DPLA Beta Sprint Finalists

For those interested in comparing the demos of the 6 DPLA Beta Sprint finalists (to be presented Oct. 21 in Washington, DC):

DPLA announcement of 6 finalists

Links to the demos:

  1. Digital Collaboration for America’s National Collections
  2. DLF/DCC: DPLA Beta Sprint
  3. extraMUROS
  4. Government Publications: Enhanced Access and Discovery through
    Open Linked Data and Crowdsourcing
  5. Metadata Interoperability Services
  6. ShelfLife and LibraryCloud

Weekly Roundup: recent LIL happenings

Snippets of recent happenings in the Lab:

Annie Cain:

While in the middle of working on some CSS3 transition effects, I just happened to see prefixfree mentioned on Hacker News.

Instead of writing this in my stylesheet

-webkit-transition: margin .15s ;
-moz-transition: margin .15s ;
-o-transition: margin .15s ;
transition: margin .15s ;

I just wrote this

transition: margin .15 ;

Paul Deschner:

How do you find the leading legal cases cited in law review journals throughout their publishing history?  This is the goal of an exploratory project now being set up by visiting scholar Richard Leiter in collaboration with the Innovation Lab.  The hope is to compile a list of the most frequently cited cases, and, depending on what is discovered, possibly facet these results by subject, law-review clusters, etc.  Our initial approach: set up a scripted parser for the inspection of plain-text OCR from sample law journal volumes (generously made available to us by Hein Online).  On the basis of these initial results, using the most basic pattern-matching, we identify case-citation passages which in turn allow us to further refine the parser.  Checking against the associated PDF’s allows us to determine the degree to which we’re successfully capturing citations and to identify new patterns for inclusion in the parser refinement work.  Additional parsing will be necessary to handle initial vs. subsequent case-citation formats, in-text vs. footnoted references, article tagging and textually non-standard citation locations (such as page-spanning citations).  The lessons learned here will hopefully scale to examining general corpora of OCR texts for citation data.

Matt Phillips:

A couple of weeks ago I mashed up a, er, mashup: Find books in LibraryCloud that are related to news items coming off the New York Times Newswire.

Give it a try.

The app is about as crude as it can get. The searching for books is done by keyword-matching NYT topics (each NYT piece gets a topic) with LCSH (this crude matching is done in the crudest way). I think we can get much, much better matching with some more work: If we create links from DBPedia topics to LCSH, we can get really good, semantic, matching.

David Weinberger:

I was very pleased that Dan Brickley this week blogged about the work he’s been doing with the Lab on trying to figure out how to slot Web content into established library categories: How can a system automatically figure out that, say, a TED Talk about space travel ought to be clustered with the right Library of Congress Subject Headings? This is a phenomenally difficult problem because Web content can have very little metadata. Dan, has been exploring linked open data spaces, as well as some open source semantic extraction tools, to see if it can be done. We’ve been working with him all summer on this – which often means watching in amazement as he does his wizardry – which has led to his reporting that he is actually making some progress on this deep problem.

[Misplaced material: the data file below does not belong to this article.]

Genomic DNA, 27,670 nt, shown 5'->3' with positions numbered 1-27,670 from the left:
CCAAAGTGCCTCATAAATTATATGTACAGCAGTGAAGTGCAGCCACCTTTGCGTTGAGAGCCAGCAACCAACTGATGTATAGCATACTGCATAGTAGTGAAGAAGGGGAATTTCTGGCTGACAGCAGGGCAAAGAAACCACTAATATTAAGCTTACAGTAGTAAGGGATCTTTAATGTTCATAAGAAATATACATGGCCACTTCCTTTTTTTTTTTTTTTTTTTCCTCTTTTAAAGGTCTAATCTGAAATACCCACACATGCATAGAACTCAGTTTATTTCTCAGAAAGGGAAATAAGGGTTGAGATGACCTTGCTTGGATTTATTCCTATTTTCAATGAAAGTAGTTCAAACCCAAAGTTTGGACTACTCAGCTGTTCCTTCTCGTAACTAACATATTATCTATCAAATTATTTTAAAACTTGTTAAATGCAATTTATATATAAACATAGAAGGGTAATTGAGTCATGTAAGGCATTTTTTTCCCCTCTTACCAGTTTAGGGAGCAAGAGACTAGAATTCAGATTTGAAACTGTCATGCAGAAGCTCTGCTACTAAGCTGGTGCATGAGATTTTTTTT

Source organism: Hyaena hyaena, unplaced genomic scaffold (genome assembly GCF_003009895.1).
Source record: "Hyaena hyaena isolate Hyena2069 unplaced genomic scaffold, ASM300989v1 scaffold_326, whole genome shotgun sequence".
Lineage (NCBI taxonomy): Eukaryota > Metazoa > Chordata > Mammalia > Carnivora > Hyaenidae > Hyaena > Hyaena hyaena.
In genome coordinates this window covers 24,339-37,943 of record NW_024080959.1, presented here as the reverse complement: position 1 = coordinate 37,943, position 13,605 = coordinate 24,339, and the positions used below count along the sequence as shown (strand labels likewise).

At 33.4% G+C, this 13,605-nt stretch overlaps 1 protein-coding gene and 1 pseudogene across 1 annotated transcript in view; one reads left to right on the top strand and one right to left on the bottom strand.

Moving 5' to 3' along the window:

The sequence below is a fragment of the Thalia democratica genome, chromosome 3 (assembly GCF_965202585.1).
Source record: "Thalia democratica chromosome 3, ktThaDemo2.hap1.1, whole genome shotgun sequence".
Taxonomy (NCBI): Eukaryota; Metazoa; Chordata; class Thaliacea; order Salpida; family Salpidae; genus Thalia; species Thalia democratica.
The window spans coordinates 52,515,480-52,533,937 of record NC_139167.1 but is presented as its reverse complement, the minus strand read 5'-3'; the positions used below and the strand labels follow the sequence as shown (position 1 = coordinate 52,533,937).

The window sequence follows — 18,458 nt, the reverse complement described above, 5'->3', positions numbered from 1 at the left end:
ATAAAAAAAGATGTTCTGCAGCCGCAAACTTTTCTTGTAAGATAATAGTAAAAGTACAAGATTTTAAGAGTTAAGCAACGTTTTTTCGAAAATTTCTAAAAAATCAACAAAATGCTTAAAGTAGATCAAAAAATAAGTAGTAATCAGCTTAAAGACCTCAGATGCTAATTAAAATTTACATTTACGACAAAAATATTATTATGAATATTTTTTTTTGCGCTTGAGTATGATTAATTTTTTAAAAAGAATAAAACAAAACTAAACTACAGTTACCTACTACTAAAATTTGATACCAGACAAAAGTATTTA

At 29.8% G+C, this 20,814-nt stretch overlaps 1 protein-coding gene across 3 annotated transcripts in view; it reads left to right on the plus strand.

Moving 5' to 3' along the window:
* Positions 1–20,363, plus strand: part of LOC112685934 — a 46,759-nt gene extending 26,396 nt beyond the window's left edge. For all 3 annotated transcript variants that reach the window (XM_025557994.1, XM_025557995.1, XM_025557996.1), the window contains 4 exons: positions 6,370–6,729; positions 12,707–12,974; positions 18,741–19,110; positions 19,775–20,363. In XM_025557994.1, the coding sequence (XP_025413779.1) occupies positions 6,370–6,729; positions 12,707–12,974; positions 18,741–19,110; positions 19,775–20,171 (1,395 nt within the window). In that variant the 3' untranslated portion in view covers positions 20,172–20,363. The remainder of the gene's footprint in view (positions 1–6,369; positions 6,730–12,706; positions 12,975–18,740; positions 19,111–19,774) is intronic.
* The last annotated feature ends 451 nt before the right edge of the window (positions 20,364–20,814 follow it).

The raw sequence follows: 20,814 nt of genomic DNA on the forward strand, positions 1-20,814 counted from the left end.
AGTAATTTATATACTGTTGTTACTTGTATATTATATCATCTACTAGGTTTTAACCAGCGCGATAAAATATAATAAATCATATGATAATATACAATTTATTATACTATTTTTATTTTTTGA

Kim Dulin:

(Kim’s away at the Mobility Shifts conference in NYC, showing off ShelfLife and talking about libraries, education, and other little topics.)

Jeff Goldenson:

No need for silly text, checkout this video, part of a pitch to the Harvard Library Lab fund:

Living Library from Harvard Library Innovation Lab on Vimeo.

Dan Brickley’s Taxonomy of Everything

We’ve been working with the brilliant Dan Brickley all summer (he’s very modest, so now I’ve embarrassed him) trying to figure out how to use all available metadata to slot Web content into library categorization schemes automagically. For example, if we include in our collection — or, more to the point, if the DPLA includes in its collection — library-worthy material such as TED talks, is there a way in which we could automatically categorize those talks within the general mix of library items? We’d like to be able to do this at scale, even if roughly.

No one knows linked open data better than Dan (there, I’ve embarrassed him again!), and he’s been experimenting with all sorts of metadata and connections. Today he posted about what he’s been up to. It’s pretty damn fascinating, and our team has learned a ton working with him on this all summer. We’re looking forward to more!

Library Future.0

This is a montage-y video of snippets from various library folk (including users) here at Harvard addressing aspects of the library’s present and future. We put it together as the opener at the first in a year of public conversations about the future of libraries.

Library Lab/The Podcast 008: The Molecule of Data

Listen: 20:46
(Also in ogg)

How can libraries use the power of metadata — those little molecules of information that help describe the greater work — to help users get more out of their search for resources?

Karen Coyle — herself a librarian — has spent decades helping to build an understanding of the incredible new powers unleashed by the digitization of libraries. She spoke with David Weinberger for this week’s LibraryLab/ThePodcast.

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Creative Commons music courtesy of Brad Sucks and photos courtesy of alapublishing and rykneethling.